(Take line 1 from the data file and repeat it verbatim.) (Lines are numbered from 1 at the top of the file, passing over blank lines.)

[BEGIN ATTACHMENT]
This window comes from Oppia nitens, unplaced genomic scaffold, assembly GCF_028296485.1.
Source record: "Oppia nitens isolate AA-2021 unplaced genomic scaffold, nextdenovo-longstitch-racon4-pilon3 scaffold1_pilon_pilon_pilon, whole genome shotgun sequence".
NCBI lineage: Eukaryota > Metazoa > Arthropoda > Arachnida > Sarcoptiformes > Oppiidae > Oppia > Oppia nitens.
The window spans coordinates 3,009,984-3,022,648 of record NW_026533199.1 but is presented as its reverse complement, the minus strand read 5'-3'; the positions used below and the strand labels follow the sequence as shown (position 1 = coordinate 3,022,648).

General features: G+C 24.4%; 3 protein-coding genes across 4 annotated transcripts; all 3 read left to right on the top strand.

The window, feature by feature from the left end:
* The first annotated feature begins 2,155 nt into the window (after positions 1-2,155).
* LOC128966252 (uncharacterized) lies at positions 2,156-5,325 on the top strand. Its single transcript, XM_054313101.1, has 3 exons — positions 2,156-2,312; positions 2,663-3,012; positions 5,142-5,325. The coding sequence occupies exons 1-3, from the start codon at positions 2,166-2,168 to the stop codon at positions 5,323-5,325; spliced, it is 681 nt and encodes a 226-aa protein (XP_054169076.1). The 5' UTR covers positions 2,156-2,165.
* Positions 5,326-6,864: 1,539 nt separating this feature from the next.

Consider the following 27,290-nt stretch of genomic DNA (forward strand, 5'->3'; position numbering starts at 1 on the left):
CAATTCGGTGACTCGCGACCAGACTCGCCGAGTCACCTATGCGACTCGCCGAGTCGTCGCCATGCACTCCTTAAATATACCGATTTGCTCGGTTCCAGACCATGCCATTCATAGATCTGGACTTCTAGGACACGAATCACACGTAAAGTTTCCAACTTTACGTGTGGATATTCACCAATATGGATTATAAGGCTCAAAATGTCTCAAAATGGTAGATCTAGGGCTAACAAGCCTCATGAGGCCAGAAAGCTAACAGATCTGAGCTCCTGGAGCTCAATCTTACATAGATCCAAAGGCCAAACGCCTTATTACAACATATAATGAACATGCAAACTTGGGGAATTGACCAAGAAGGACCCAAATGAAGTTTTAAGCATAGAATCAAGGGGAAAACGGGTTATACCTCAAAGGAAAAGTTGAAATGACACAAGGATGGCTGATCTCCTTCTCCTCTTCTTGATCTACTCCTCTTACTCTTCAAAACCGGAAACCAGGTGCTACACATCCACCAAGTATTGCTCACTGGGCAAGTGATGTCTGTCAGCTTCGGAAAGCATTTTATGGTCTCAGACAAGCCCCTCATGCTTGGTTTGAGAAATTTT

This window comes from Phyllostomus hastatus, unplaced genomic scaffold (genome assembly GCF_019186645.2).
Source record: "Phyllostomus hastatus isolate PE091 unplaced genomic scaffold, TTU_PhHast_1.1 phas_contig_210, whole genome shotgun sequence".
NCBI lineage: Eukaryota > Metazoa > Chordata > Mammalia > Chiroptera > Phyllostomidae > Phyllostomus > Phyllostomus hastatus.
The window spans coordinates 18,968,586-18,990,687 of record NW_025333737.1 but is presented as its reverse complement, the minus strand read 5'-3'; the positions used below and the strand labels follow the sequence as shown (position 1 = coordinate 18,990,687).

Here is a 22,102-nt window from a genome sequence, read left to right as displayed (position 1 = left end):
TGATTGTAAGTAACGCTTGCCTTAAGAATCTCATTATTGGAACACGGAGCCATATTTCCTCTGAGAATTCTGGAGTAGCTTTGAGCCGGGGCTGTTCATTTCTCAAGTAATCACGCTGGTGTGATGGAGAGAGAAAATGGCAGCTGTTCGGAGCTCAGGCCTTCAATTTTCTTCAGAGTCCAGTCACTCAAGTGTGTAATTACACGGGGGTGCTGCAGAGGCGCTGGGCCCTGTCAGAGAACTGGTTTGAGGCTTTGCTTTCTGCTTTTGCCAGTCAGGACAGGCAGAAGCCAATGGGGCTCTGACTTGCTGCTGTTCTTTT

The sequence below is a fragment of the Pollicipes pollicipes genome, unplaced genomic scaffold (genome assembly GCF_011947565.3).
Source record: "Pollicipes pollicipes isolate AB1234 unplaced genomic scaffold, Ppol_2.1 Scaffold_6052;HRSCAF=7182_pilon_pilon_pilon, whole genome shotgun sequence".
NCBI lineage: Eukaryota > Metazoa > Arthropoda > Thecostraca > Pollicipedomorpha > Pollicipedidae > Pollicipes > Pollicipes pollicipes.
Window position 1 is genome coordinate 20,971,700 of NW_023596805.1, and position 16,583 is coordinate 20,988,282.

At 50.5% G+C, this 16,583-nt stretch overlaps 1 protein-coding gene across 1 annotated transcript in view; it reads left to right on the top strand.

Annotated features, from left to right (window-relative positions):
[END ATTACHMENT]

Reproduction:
This window comes from Oppia nitens, unplaced genomic scaffold, assembly GCF_028296485.1.